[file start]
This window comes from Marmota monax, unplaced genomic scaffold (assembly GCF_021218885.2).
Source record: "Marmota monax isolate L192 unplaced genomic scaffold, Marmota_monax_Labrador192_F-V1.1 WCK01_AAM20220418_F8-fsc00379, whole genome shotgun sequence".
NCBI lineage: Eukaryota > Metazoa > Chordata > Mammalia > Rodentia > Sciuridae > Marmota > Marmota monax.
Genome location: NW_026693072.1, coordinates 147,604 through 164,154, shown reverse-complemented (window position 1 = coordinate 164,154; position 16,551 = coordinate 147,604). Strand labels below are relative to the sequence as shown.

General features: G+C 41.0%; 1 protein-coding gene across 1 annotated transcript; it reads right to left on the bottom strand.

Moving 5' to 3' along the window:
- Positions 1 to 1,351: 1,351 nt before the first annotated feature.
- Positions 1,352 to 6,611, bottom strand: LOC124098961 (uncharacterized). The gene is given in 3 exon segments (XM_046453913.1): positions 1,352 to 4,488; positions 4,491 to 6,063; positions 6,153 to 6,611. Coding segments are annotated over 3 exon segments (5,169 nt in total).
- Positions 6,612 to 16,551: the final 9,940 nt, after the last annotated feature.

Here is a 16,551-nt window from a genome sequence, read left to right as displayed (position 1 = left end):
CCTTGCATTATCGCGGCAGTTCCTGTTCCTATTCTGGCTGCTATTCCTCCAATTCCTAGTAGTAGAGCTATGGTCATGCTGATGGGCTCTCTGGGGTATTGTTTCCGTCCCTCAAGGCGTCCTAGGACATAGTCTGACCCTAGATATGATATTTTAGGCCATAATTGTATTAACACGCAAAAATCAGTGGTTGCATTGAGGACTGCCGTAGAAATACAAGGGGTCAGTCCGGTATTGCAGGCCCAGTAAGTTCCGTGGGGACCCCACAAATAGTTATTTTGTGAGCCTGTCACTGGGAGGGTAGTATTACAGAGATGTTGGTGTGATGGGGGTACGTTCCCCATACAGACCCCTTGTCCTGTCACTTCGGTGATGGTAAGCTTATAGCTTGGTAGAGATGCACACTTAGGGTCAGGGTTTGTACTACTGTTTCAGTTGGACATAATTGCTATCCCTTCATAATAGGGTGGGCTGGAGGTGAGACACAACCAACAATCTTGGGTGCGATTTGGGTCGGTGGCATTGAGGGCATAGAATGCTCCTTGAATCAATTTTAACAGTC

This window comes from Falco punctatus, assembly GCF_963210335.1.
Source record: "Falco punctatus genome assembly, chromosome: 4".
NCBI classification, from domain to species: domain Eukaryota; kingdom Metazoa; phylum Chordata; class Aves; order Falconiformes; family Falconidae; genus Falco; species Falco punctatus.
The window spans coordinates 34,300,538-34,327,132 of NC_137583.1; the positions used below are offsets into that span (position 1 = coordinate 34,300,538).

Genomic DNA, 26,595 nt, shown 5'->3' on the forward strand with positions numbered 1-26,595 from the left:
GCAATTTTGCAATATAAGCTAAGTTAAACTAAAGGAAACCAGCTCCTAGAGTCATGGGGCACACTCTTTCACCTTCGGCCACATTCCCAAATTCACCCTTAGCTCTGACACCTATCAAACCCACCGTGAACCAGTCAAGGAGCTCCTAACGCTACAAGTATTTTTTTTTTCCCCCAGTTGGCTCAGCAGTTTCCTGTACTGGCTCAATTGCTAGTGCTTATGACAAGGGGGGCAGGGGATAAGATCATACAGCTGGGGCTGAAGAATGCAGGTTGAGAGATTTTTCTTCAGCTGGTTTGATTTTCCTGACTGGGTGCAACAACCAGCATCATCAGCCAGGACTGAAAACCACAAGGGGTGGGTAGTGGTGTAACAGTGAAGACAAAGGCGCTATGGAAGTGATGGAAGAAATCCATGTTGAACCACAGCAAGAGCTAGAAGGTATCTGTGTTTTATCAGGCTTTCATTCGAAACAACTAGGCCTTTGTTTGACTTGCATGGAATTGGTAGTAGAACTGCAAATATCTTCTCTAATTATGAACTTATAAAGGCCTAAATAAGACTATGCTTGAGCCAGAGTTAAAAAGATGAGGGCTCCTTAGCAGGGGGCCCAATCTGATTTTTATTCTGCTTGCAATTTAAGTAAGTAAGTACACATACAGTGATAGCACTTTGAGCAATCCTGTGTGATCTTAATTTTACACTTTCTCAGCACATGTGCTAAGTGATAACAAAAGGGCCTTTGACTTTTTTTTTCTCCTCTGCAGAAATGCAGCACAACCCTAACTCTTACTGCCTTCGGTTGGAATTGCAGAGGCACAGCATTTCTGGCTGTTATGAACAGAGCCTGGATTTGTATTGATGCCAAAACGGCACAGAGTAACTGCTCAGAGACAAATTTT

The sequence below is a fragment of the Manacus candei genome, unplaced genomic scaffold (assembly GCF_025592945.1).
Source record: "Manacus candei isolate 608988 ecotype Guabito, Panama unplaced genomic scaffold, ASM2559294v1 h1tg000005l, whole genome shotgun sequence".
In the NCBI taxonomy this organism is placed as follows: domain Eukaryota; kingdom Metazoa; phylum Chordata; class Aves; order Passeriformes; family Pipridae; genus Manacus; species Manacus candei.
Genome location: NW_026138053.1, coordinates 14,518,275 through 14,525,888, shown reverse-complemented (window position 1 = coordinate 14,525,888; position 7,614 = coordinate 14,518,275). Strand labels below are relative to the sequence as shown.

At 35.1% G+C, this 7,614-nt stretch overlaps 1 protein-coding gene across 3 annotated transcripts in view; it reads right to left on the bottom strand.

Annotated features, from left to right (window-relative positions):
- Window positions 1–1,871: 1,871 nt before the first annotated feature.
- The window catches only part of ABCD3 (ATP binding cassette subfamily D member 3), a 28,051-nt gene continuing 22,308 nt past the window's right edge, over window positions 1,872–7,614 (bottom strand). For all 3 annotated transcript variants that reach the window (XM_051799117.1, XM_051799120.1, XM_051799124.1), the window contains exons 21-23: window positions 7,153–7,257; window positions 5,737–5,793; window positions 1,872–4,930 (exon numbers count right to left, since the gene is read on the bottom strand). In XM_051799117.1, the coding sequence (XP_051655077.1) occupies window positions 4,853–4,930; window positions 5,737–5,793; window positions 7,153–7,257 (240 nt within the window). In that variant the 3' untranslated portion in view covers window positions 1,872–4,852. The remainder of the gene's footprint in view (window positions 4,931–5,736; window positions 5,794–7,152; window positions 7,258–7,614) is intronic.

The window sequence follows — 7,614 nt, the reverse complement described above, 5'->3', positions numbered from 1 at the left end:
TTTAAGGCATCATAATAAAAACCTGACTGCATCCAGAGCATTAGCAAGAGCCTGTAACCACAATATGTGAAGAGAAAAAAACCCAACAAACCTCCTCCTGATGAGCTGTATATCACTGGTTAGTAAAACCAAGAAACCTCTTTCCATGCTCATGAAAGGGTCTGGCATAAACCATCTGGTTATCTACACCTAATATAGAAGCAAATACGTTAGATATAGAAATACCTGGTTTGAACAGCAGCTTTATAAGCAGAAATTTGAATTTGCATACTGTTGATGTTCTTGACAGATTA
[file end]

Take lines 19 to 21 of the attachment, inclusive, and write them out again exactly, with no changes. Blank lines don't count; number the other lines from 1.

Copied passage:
Source record: "Manacus candei isolate 608988 ecotype Guabito, Panama unplaced genomic scaffold, ASM2559294v1 h1tg000005l, whole genome shotgun sequence".
In the NCBI taxonomy this organism is placed as follows: domain Eukaryota; kingdom Metazoa; phylum Chordata; class Aves; order Passeriformes; family Pipridae; genus Manacus; species Manacus candei.
Genome location: NW_026138053.1, coordinates 14,518,275 through 14,525,888, shown reverse-complemented (window position 1 = coordinate 14,525,888; position 7,614 = coordinate 14,518,275). Strand labels below are relative to the sequence as shown.